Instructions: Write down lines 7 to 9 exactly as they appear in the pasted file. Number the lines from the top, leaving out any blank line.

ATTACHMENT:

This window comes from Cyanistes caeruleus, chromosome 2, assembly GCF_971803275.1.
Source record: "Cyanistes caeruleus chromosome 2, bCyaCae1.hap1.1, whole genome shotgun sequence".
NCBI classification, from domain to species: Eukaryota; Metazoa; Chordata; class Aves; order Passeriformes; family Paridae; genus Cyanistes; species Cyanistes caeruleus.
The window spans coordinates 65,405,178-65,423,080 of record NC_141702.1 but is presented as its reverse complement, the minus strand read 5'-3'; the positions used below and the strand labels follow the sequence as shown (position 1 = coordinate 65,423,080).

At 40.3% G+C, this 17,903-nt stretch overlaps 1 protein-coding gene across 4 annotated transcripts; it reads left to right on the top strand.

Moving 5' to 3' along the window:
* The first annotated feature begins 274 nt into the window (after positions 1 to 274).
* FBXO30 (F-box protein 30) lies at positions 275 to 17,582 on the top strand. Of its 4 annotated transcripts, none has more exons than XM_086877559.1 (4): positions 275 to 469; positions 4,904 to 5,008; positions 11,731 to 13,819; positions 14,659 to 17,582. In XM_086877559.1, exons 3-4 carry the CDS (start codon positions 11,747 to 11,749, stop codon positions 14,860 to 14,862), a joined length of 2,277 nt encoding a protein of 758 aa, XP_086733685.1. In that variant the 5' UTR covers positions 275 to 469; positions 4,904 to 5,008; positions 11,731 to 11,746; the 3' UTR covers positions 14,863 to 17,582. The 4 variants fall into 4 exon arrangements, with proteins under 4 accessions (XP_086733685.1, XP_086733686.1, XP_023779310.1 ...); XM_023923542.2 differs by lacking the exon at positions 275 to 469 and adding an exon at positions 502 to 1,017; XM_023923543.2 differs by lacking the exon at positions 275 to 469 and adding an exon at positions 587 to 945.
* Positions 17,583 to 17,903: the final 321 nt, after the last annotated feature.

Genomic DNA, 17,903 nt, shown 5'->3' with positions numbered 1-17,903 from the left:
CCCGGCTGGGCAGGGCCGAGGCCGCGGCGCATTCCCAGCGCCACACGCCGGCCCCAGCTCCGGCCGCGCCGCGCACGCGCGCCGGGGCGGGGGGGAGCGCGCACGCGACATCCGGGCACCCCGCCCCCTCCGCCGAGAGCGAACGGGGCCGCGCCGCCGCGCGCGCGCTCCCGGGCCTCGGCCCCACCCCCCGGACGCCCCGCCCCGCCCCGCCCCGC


* The first annotated feature begins 274 nt into the window (after positions 1 to 274).
* FBXO30 (F-box protein 30) lies at positions 275 to 17,582 on the top strand. Of its 4 annotated transcripts, none has more exons than XM_086877559.1 (4): positions 275 to 469; positions 4,904 to 5,008; positions 11,731 to 13,819; positions 14,659 to 17,582. In XM_086877559.1, exons 3-4 carry the CDS (start codon positions 11,747 to 11,749, stop codon positions 14,860 to 14,862), a joined length of 2,277 nt encoding a protein of 758 aa, XP_086733685.1. In that variant the 5' UTR covers positions 275 to 469; positions 4,904 to 5,008; positions 11,731 to 11,746; the 3' UTR covers positions 14,863 to 17,582. The 4 variants fall into 4 exon arrangements, with proteins under 4 accessions (XP_086733685.1, XP_086733686.1, XP_023779310.1 ...); XM_023923542.2 differs by lacking the exon at positions 275 to 469 and adding an exon at positions 502 to 1,017; XM_023923543.2 differs by lacking the exon at positions 275 to 469 and adding an exon at positions 587 to 945.
* Positions 17,583 to 17,903: the final 321 nt, after the last annotated feature.